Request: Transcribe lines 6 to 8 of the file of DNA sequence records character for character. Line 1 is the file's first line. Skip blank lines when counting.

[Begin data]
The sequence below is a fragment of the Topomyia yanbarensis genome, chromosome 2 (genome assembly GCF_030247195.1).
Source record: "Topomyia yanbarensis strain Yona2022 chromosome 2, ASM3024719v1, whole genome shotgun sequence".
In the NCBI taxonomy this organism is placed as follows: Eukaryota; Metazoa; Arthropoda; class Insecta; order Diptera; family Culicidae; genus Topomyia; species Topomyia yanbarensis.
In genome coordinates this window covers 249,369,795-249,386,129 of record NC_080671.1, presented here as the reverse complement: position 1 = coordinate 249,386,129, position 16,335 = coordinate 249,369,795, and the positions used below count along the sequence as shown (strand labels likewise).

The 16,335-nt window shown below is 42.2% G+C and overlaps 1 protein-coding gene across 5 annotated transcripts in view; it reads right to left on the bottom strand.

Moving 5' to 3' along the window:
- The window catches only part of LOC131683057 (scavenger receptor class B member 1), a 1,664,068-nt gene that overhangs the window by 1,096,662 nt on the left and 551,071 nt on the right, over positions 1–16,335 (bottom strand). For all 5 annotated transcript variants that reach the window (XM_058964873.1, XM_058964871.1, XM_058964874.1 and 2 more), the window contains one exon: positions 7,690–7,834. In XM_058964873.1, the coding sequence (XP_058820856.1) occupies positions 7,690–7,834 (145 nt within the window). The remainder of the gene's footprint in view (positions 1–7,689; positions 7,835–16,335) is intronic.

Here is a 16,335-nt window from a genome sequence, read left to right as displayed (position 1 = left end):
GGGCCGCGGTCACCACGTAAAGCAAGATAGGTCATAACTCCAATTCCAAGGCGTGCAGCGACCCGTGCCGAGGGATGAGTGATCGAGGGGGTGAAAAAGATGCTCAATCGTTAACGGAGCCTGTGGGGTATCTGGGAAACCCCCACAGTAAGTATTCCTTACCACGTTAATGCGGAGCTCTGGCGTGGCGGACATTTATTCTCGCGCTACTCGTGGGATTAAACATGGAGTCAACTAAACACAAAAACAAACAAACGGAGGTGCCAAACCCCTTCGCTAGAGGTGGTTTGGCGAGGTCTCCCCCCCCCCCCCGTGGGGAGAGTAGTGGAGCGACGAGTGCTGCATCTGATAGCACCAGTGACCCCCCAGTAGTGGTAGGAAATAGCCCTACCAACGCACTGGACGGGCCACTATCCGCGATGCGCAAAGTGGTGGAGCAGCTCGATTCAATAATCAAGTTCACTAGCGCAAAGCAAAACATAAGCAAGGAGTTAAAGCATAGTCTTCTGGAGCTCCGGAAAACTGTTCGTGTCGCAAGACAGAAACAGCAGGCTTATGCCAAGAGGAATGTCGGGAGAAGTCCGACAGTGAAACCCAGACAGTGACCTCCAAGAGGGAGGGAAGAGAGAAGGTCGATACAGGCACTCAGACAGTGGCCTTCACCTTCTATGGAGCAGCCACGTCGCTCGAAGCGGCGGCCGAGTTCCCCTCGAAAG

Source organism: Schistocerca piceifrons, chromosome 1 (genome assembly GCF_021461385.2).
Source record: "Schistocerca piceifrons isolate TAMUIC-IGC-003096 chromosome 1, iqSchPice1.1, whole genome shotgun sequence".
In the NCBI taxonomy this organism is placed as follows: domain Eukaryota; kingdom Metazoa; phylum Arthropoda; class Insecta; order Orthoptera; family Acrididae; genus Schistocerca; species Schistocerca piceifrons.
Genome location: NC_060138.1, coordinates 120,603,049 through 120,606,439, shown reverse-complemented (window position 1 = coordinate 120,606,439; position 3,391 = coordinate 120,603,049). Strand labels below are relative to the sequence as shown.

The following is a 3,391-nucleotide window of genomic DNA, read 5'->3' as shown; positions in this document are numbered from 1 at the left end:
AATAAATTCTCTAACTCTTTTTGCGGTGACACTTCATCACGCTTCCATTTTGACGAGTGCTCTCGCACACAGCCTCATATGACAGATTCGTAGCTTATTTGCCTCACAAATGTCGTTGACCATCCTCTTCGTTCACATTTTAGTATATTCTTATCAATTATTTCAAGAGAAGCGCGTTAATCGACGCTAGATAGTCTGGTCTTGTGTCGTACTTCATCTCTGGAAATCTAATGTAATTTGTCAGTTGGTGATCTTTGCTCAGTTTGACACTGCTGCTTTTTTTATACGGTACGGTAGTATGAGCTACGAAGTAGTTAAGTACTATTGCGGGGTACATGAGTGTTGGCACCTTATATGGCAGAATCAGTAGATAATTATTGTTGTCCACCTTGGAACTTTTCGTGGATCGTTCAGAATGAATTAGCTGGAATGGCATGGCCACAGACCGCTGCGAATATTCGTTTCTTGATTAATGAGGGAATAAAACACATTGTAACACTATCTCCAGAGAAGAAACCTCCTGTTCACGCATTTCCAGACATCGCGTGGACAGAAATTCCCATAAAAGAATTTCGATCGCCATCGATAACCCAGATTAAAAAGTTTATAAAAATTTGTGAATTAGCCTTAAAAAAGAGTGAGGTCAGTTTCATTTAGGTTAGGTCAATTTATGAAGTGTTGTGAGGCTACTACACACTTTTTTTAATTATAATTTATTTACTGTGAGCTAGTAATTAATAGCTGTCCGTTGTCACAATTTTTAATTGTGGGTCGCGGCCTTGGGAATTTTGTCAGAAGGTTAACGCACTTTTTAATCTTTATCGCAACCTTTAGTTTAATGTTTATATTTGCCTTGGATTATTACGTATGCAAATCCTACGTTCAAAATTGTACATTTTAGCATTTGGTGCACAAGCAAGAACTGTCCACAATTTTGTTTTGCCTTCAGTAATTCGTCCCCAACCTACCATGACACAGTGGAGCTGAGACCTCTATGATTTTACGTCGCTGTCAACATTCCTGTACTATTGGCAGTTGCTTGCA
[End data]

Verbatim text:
Moving 5' to 3' along the window:
- The window catches only part of LOC131683057 (scavenger receptor class B member 1), a 1,664,068-nt gene that overhangs the window by 1,096,662 nt on the left and 551,071 nt on the right, over positions 1–16,335 (bottom strand). For all 5 annotated transcript variants that reach the window (XM_058964873.1, XM_058964871.1, XM_058964874.1 and 2 more), the window contains one exon: positions 7,690–7,834. In XM_058964873.1, the coding sequence (XP_058820856.1) occupies positions 7,690–7,834 (145 nt within the window). The remainder of the gene's footprint in view (positions 1–7,689; positions 7,835–16,335) is intronic.

Here is a 16,335-nt window from a genome sequence, read left to right as displayed (position 1 = left end):